Commuting vs Dorming

I spent my first two years at Rutgers dorming in Brett Hall on College Ave. I imagined living on campus for all four years at Rutgers: after two years in Brett, I would finish the second half of college living in a house on one of the College Ave side streets. Instead, as a junior, I live at home and commute to campus every day. While my situation this year is completely different from the first half of my college career, I wouldn’t change it.

Both commuting and dorming have their pros and cons. The biggest difference between the two living arrangements is the cost. I am saving a lot of money by living at home. My parents gave me a choice: live at home and study abroad or live on campus and don’t study abroad. The money that would have gone toward living in an off-campus house is now going toward my trip abroad next semester.

When I lived in Brett and had a class on College Ave, I would wake up 30 minutes before my class started and walk to the building. The best classes would be those in the Slounge (Brett Hall seminar room/study lounge) because I would just need to walk downstairs. Now that I have to commute, I have to wake up earlier because I have to factor traffic into how long the actual commute takes. This is one of the downsides to being a commuter. While dorming, I would wake up at 9:30 for a 9:50 class. Now I wake up at 8:20 just so I can walk into the classroom right at 9:50. For someone who hates mornings and loves sleep, waking up early is a struggle.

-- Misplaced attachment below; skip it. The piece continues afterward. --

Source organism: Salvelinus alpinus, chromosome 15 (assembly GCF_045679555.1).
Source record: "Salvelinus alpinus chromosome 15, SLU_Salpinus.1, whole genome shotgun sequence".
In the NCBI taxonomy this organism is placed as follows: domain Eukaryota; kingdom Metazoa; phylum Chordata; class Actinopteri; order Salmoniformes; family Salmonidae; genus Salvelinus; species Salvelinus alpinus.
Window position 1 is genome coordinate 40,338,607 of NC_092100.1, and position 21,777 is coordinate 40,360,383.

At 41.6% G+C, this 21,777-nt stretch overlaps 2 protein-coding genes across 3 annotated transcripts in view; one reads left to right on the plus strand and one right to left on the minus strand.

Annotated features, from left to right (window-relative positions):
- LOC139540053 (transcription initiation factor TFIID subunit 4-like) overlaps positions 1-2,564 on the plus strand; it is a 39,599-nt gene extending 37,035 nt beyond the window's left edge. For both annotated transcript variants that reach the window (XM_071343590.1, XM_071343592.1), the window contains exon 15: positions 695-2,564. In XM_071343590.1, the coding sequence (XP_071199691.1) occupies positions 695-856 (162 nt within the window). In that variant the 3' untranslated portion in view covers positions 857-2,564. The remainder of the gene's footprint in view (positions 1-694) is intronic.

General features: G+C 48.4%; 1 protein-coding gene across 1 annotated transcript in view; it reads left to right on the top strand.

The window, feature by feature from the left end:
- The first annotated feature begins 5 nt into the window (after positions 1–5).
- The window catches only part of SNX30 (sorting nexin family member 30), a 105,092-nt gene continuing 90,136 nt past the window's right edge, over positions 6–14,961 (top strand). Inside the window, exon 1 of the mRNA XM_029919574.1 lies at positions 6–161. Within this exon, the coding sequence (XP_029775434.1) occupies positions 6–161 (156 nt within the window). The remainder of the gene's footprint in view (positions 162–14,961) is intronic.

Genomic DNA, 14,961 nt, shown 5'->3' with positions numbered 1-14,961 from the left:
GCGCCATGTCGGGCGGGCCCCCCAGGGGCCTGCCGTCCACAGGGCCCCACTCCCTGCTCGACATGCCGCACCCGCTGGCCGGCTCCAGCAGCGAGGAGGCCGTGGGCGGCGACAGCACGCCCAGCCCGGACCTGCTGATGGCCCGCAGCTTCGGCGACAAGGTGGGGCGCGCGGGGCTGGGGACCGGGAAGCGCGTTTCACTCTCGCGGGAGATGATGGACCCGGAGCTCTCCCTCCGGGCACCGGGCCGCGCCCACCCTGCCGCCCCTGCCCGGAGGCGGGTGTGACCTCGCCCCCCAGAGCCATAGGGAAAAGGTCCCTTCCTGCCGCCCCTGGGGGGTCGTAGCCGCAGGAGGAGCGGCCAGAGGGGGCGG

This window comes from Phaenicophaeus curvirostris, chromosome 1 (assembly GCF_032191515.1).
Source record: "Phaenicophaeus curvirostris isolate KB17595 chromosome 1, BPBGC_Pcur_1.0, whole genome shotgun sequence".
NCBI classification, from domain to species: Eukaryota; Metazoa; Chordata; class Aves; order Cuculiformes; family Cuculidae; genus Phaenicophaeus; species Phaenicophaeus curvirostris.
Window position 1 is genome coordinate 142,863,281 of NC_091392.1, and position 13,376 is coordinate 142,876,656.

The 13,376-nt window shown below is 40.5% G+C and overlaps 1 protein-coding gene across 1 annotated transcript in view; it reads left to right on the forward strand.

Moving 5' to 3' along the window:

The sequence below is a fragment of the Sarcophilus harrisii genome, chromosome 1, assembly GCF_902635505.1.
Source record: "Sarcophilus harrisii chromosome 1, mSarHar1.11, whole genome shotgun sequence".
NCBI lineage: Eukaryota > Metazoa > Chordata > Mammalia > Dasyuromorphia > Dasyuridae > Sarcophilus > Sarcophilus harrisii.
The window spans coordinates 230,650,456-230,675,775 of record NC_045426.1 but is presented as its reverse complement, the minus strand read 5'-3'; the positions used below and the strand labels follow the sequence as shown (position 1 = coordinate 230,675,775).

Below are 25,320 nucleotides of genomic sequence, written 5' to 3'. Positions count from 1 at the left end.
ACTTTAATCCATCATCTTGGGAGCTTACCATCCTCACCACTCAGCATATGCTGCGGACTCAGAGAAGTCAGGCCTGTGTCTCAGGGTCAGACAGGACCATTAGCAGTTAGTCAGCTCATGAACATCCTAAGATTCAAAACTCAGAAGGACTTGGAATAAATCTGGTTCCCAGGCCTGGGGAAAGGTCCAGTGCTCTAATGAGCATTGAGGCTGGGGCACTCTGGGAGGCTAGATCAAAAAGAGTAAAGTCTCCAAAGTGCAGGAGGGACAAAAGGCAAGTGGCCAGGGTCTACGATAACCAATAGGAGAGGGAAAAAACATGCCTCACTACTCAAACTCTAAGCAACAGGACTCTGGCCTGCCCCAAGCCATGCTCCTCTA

Speaking about sleeping, it’s very very difficult to take naps during the day. Not having a home base to go to limits the places where you can chill in between classes. On the flip side, this forces me to to work during the time when I would have been sleeping if I lived on campus.

The car rides to and from school are a good place to think, second to the shower. I’ll often think about what the day is going to be like or reflect on an event that happened the day before. I can also scream sing as loud as my heart desires, which helps me relax or blow off some steam after encountering a horrible driver. In the dorm, I rarely had the opportunity to belt out a song because I didn’t want to disturb anyone. Even in my room, the walls are thin and my voice would easily penetrate the division.

In Brett, I had the same roommate for two years. She was fantastic and we got along really well. At home, I still have roommates — my parents. My parents are chill; I’m lucky in that regard. They don’t breathe down my neck nor do they constantly ask me what I’m doing or where I’m going. How your parents act really affects the dynamics of living at home. I talked to someone who was considering commuting, but after living at home for the summer, he realized that the idea of living at home was much better than the actual experience of living at home. His parents treated him like he was still in high school and did not give him the freedom he thought he deserved.

One of the hardest adjustments of being a commuter is not being able to see all my friends every day. There would be no need to make plans to get dinner or hang out because you are all in the same area and can just walk over to someone’s room to see if they are free. Now that everyone is spread out around campus, it is more difficult to hang out. Unless I’m lucky enough to be in a class with one of my friends, meeting up requires more effort. Schedules may not match up and plans must be made a couple weeks in advance. The change is so drastic, but you find a way to make it work if you want it to.

At the end of the day, though, nothing beats sleeping on your own cozy mattress after filling up on mom’s home-cooked dinner. Because I was able to live on campus, I made a lot of my friends in my former dorm. If you’re a first year commuter, never fear! You can easily meet people in clubs, class, or at SASHP events, like the coffeehouse or artists collective. There’s also the OCSA, the Off-Campus Students’ Association that holds many events!



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